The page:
For many people, correcting others can be uncomfortable and/or tedious. Sometimes it seems much easier to just let someone continue in their error instead of getting involved and trying to correct the problem.
Golf is a great example. Odds are you aren’t interested in breaking down your buddy’s swing and starting a 6-week training course as you walk up to the first tee box. So if you see a slight error in your buddy’s form, you’re probably just going to let it go and hope that he figures it out on his own. Wouldn’t it be easier if we just let everyone’s errors slide and hope that someone else corrects them later on?
The prophet Micah was given the uncomfortable task of calling out GOD’s chosen people for their corruption and sinful behavior. The supposed holy city of GOD was certainly not functioning as the holy city of GOD. Micah was not given the luxury of letting the spiritual errors of his peers slide by him and onto the next person. I struggle to imagine how difficult that must have been for Micah! Micah was living in the one city in the world that was meant to be a light to the nations, a city set upon a hill! Yet his city was just as full of corruption and sin as any other.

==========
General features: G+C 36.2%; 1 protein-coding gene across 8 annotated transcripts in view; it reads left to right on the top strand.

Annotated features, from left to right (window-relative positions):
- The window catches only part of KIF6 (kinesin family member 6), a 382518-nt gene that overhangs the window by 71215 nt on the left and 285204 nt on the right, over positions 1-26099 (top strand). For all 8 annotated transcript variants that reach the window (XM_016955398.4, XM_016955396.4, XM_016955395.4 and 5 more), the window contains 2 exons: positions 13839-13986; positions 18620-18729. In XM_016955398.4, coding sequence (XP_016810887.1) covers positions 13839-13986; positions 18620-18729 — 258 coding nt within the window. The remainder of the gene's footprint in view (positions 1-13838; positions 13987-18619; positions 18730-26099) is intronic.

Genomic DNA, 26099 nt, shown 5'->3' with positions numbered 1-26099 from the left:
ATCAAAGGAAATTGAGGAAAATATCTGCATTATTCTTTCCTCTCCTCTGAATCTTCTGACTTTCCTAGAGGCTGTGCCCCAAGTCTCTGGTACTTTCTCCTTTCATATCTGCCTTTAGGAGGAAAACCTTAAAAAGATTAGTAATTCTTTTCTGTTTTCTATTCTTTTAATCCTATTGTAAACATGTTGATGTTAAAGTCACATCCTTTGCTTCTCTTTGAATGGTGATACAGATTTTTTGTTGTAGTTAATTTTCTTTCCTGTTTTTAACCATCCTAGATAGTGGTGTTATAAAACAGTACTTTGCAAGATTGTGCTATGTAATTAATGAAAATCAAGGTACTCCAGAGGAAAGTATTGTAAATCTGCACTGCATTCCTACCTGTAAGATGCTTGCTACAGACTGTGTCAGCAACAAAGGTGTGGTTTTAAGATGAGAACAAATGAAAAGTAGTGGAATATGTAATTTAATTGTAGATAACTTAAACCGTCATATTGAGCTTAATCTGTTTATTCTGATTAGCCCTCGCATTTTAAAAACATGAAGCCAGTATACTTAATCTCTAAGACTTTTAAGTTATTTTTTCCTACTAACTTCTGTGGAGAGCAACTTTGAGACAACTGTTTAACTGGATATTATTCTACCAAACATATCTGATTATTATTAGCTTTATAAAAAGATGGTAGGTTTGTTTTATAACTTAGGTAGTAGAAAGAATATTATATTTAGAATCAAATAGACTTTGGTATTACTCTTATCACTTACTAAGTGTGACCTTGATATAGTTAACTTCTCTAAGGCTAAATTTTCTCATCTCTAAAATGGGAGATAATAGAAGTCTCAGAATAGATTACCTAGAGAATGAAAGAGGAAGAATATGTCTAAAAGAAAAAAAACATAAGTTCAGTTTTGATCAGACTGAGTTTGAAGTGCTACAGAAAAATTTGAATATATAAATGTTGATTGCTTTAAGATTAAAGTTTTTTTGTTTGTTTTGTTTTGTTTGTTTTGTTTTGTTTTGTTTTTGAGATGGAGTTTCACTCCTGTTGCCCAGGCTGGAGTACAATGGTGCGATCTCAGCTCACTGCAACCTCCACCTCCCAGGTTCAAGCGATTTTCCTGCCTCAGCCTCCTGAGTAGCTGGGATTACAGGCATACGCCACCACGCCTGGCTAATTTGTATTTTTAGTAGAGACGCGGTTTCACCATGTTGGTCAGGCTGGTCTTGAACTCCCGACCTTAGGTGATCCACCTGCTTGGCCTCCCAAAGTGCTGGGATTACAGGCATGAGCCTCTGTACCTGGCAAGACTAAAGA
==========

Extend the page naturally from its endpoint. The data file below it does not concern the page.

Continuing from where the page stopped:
Imagine being Micah: being in the middle of GOD’s people and being called upon to point out the errors of the entire city! If Micah can accept his mission from GOD to address the sins of Jerusalem, surely we can find the strength to follow the words of Jesus in Matthew 18:15-20. Jesus does not teach us that we should simply blind ourselves to error – He tells us to teach the truth in love (Eph. 4:15) and to address the errors that we notice in a godly way for each other’s sake (Matt. 18:15-20). May we always have love and courage enough to be honest with one another and to help each other when errors are made.